Precipitation Record for the Sylvan Lake Region over 70 Years

Water that ends up in Sylvan Lake starts out as rain and snow precipitation that falls within the watershed boundary. There are no other sources of water input. Precipitation that falls directly onto the lake surface plus runoff and urban stormwater from the land, and groundwater that enters the lake underground all affect the lake level. Check the Water Quantity category on this website for other postings on this topic.

Historically the lake level in mid-Summer has been about 936.75 metres above sea level according to Alberta Environment records. The current lake level is 937.2 metres, significantly above the long term average high water mark of about 937.0 metres.

Has the extra water come from higher-than-usual precipitation? Here are the facts:

Seventy years of Total Precipitation data collected at the Red Deer Airport between 1940 and 2011 are plotted in this graph. That weather station is  a reliable Environment Canada WeatherOffice site and its data should represent Sylvan Lake’s weather in the absence of a station located within the watershed. The average annual Total Precipitation in the region has been 0.466 metres. The amount has varied between a high of 0.63 meter and a low of 0.29 metre during the 70 year period.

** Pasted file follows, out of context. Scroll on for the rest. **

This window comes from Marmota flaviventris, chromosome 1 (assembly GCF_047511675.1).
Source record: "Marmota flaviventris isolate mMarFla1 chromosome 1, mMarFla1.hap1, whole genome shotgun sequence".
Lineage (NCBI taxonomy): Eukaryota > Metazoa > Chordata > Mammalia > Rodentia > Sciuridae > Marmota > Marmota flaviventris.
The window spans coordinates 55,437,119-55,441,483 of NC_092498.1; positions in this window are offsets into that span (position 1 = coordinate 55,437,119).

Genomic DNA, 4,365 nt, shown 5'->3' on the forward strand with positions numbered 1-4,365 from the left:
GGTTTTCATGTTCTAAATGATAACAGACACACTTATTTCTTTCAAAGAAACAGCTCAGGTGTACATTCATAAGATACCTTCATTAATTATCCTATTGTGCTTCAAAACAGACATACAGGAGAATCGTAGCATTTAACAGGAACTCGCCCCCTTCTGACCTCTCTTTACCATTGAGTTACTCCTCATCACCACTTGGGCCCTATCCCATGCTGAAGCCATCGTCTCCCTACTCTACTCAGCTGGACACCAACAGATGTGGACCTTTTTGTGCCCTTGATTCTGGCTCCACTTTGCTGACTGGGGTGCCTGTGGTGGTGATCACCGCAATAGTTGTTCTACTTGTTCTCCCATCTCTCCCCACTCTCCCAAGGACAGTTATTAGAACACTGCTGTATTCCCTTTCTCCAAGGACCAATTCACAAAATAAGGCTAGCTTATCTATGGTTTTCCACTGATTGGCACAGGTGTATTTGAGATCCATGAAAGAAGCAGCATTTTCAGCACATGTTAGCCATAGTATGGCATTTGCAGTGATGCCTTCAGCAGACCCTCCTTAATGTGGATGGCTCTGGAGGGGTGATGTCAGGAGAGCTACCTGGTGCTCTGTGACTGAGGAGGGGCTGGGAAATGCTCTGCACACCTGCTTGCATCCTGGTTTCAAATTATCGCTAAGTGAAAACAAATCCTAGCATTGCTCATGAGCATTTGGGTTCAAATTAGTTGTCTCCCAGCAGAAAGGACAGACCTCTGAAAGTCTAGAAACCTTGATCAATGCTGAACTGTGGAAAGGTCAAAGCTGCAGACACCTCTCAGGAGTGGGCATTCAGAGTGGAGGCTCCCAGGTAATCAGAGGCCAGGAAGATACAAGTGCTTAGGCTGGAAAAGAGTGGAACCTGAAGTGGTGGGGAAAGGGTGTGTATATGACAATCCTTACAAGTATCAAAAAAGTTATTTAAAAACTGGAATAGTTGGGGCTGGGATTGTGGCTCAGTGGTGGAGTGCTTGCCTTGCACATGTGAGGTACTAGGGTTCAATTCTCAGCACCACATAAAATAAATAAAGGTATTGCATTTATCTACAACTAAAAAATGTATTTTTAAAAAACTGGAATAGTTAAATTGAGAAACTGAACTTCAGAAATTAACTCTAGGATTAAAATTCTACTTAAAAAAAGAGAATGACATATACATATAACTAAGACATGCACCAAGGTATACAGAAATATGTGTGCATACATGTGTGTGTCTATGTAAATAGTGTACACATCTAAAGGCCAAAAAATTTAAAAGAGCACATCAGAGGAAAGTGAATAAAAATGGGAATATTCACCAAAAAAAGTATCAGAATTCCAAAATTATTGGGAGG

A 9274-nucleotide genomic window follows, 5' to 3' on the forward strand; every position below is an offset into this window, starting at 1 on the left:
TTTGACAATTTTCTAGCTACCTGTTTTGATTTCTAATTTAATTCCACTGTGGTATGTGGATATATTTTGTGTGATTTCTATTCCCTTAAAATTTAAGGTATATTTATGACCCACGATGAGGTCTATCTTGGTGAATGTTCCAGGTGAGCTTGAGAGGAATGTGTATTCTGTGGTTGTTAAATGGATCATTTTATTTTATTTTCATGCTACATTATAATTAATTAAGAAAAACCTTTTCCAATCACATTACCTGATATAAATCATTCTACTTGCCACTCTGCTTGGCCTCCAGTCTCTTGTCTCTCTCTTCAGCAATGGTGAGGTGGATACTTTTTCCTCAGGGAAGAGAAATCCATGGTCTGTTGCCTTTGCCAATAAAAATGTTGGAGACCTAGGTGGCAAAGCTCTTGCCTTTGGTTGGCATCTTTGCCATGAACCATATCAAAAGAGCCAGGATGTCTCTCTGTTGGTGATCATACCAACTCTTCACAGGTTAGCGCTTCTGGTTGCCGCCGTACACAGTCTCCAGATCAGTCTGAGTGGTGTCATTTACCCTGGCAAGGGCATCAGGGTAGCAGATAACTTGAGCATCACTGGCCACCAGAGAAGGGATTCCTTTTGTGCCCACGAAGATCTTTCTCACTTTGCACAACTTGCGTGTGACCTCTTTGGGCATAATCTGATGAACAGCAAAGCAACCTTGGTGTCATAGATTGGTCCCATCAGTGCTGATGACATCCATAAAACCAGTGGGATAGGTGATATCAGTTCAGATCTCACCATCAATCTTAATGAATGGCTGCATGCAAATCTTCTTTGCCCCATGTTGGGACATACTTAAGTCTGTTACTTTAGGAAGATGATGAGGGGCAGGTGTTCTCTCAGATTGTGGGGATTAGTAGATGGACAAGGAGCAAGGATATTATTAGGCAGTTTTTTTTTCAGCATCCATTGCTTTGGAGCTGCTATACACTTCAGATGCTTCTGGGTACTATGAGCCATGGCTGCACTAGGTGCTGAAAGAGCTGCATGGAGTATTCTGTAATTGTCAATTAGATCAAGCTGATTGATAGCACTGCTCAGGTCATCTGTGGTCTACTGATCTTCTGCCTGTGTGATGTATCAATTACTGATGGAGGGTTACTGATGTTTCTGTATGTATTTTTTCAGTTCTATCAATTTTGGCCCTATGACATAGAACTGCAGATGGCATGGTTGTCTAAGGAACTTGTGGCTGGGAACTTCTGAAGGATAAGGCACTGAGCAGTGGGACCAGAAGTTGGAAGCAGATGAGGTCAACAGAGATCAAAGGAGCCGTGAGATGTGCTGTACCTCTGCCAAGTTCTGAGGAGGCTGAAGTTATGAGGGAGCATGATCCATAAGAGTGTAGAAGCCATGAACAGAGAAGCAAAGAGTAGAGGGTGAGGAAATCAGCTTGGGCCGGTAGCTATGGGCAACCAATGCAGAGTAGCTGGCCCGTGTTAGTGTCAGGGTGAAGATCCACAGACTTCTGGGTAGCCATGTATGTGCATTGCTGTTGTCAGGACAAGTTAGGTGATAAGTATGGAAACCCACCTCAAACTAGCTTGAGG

Total Precipitation can vary dramatically from year to year. This graph shows the year-to-year change since 1940. Differences since 2000 are within the historic range.

Statistically speaking, during the last 70 years annual total precipitation values have been within +/- 10 percent of the average about 80 percent of the time. In 15 percent of the years the values have been up to 37 percent greater than the average. In 11 percent of the years the values have been up to 40 percent below the average. See the analysis of all the data in this graph.

As the Total Precipitation record for the region has not changed much over 70 years but the Sylvan Lake level is above the long term average high water mark shown here, then other factors like the evaporation rate must be controlling the quantity of water in Sylvan Lake.

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